Syrian Trade Minister said the government's decision to cut bread allocations has been reversed amid state of resentment swept the regime-held areas over the past week.
State-run media reported Sunday that Talal al-Barazi has declared the reversal of the decision during his visit to Hama province. He also confirmed that the flour allocations would not be reduced in any province, in addition to an increase in bread allocations for families of 8 members and above.
Two weeks ago, the regime raised the price of a bread bundle of seven loaves to 225 Syrian Pounds ($0,70) , about %125 increase after it was 100 Pounds.
A deepening economic crisis, coupled with the significant destruction of infrastructure over a decade of conflict primarily by the Syrian regime and its allies, have led to severe wheat shortages. Compounding the crisis, the regime has allowed the discriminatory distribution of bread, alongside corruption and restrictions on how much subsidized bread people can buy that lead to people going hungry, according to the Human Rights Watch.
Bread has long been a food staple in Syria. Before 2011 the country produced enough wheat to satisfy domestic consumption needs. Low-income people in particular tended to rely on bread as the cheapest and most filling food staple, residents and humanitarian workers told Human Rights Watch. But the armed conflict led to a decline in domestic wheat production and at the same time drove millions into poverty, making them even more reliant on bread in their diet.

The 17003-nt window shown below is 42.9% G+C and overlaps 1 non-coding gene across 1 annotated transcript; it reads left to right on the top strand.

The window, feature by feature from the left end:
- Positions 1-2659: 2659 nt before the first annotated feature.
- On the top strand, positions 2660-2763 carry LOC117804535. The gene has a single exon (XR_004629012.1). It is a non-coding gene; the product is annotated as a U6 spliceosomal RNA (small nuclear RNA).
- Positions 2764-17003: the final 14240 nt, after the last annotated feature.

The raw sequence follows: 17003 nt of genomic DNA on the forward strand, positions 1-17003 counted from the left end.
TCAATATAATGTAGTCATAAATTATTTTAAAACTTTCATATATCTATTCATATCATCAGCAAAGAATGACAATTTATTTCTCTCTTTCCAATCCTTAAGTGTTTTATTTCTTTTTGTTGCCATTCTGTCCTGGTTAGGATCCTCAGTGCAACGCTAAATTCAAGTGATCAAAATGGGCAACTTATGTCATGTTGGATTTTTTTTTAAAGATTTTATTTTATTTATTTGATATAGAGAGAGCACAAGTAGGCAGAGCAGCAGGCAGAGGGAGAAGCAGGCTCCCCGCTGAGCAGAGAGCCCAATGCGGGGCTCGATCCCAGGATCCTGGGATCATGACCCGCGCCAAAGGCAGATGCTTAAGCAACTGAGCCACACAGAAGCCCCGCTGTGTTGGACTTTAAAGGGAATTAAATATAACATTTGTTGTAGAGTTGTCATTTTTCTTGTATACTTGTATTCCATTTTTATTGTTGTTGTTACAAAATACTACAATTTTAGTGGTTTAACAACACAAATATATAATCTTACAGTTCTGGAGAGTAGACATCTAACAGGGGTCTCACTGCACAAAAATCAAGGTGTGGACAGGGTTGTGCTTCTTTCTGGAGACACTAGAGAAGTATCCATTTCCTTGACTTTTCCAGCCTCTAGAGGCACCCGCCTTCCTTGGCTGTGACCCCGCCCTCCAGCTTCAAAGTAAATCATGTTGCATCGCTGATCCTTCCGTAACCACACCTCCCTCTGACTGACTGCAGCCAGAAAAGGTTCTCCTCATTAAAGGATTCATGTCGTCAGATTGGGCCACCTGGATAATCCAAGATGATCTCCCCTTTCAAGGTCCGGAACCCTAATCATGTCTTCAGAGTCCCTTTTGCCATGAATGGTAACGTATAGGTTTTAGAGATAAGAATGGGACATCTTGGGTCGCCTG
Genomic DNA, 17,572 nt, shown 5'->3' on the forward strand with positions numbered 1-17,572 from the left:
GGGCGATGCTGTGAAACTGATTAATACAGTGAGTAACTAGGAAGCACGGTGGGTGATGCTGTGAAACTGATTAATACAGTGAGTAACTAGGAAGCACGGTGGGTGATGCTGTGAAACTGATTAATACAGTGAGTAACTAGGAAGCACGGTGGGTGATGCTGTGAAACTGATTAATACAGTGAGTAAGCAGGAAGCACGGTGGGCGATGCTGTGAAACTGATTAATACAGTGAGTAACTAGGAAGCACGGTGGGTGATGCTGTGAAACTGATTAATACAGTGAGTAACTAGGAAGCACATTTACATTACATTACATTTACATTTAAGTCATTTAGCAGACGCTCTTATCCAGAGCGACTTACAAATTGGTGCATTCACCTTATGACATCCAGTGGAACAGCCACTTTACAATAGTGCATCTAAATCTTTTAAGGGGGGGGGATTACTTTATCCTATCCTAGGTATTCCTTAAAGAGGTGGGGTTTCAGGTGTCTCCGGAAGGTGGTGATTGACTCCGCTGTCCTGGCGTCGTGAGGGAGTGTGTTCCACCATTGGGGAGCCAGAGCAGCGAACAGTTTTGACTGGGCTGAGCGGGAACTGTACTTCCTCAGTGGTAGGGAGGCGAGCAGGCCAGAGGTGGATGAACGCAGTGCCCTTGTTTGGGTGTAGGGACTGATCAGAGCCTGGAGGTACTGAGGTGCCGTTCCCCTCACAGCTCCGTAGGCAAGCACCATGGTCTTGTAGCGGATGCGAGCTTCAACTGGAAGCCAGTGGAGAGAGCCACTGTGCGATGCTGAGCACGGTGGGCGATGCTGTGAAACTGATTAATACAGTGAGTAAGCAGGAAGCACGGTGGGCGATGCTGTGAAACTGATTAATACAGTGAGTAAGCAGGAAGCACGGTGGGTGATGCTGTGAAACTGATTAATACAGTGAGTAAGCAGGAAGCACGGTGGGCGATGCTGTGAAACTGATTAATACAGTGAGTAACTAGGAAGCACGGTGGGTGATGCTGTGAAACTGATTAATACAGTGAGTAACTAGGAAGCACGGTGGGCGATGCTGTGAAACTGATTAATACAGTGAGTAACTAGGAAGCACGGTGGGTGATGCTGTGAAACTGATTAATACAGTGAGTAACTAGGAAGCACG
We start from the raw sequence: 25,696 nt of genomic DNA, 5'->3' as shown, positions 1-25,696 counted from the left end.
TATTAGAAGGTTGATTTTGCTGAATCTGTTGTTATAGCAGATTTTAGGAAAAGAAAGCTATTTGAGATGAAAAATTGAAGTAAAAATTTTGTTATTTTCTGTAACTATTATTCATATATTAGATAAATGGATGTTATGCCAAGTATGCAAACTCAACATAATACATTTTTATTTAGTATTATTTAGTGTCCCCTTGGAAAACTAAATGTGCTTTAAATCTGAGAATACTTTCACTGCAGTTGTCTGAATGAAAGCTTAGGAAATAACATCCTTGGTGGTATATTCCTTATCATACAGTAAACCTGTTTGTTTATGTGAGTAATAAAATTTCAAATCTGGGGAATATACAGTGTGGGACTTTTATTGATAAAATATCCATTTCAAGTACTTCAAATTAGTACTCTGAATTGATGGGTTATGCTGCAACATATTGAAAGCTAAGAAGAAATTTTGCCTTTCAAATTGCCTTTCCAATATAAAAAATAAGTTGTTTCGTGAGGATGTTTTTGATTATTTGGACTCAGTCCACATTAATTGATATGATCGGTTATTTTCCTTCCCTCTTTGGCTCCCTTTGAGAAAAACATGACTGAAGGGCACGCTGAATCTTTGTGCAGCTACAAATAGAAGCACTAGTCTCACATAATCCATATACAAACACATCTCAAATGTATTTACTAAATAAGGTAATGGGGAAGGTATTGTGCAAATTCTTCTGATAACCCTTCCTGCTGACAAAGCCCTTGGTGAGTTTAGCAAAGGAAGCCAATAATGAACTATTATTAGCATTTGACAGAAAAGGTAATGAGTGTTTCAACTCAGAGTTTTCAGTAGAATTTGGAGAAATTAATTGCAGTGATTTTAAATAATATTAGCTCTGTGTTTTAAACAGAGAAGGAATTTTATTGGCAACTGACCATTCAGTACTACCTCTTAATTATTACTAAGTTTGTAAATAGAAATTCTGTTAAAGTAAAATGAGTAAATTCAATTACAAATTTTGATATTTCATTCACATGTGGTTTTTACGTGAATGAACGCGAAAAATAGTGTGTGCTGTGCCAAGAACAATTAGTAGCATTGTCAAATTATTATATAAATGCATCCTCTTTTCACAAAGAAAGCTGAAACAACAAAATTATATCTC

According to a study published by Humboldt University in 2020, Syria lost 943,000 hectares of cultivated land between 2010 and 2018, due to military operations, displacement of farmers and farmworkers, mismanagement of state resources, and conflict-related costs, including change in control of parts of the country. Some land loss was due to unlawful airstrikes by the Syrian-Russian military alliance, which escalated in 2015 and in some cases rose to apparent war crimes. The strikes not only destroyed farmland but also destroyed numerous bakeries in areas then under opposition control.
In the last year, the Syrian regime has faced major obstacles in its ability to purchase and import wheat, both from outside and from Syrian areas under Kurdish control that constitute most of the cultivated land. The severe depreciation of the Syrian currency, brought about by a mix of factors, including the Lebanese financial crisis and fears around announcements relating to new US sanctions, affected purchasing power across the country. (Eqtsad, HWR)